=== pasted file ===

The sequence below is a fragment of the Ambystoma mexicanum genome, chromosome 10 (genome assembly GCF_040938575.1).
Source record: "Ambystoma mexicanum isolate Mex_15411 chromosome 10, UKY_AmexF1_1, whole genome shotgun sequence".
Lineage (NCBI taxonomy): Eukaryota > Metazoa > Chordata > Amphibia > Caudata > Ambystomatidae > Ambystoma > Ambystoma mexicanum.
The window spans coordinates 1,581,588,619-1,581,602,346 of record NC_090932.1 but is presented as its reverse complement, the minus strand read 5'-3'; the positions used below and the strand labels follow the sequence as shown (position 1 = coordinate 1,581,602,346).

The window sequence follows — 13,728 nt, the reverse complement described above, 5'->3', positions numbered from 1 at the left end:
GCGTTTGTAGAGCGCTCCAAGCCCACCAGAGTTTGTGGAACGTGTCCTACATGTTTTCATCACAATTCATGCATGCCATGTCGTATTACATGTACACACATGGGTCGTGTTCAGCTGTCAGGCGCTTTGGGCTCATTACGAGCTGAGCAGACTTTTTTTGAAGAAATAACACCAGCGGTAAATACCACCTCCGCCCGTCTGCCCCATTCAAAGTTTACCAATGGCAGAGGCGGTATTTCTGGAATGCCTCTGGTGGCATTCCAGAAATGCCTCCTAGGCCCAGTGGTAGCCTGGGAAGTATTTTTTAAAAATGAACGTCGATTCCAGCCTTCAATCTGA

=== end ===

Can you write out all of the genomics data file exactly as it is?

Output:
The sequence below is a fragment of the Ambystoma mexicanum genome, chromosome 10 (genome assembly GCF_040938575.1).
Source record: "Ambystoma mexicanum isolate Mex_15411 chromosome 10, UKY_AmexF1_1, whole genome shotgun sequence".
Lineage (NCBI taxonomy): Eukaryota > Metazoa > Chordata > Amphibia > Caudata > Ambystomatidae > Ambystoma > Ambystoma mexicanum.
The window spans coordinates 1,581,588,619-1,581,602,346 of record NC_090932.1 but is presented as its reverse complement, the minus strand read 5'-3'; the positions used below and the strand labels follow the sequence as shown (position 1 = coordinate 1,581,602,346).

The window sequence follows — 13,728 nt, the reverse complement described above, 5'->3', positions numbered from 1 at the left end:
GCGTTTGTAGAGCGCTCCAAGCCCACCAGAGTTTGTGGAACGTGTCCTACATGTTTTCATCACAATTCATGCATGCCATGTCGTATTACATGTACACACATGGGTCGTGTTCAGCTGTCAGGCGCTTTGGGCTCATTACGAGCTGAGCAGACTTTTTTTGAAGAAATAACACCAGCGGTAAATACCACCTCCGCCCGTCTGCCCCATTCAAAGTTTACCAATGGCAGAGGCGGTATTTCTGGAATGCCTCTGGTGGCATTCCAGAAATGCCTCCTAGGCCCAGTGGTAGCCTGGGAAGTATTTTTTAAAAATGAACGTCGATTCCAGCCTTCAATCTGA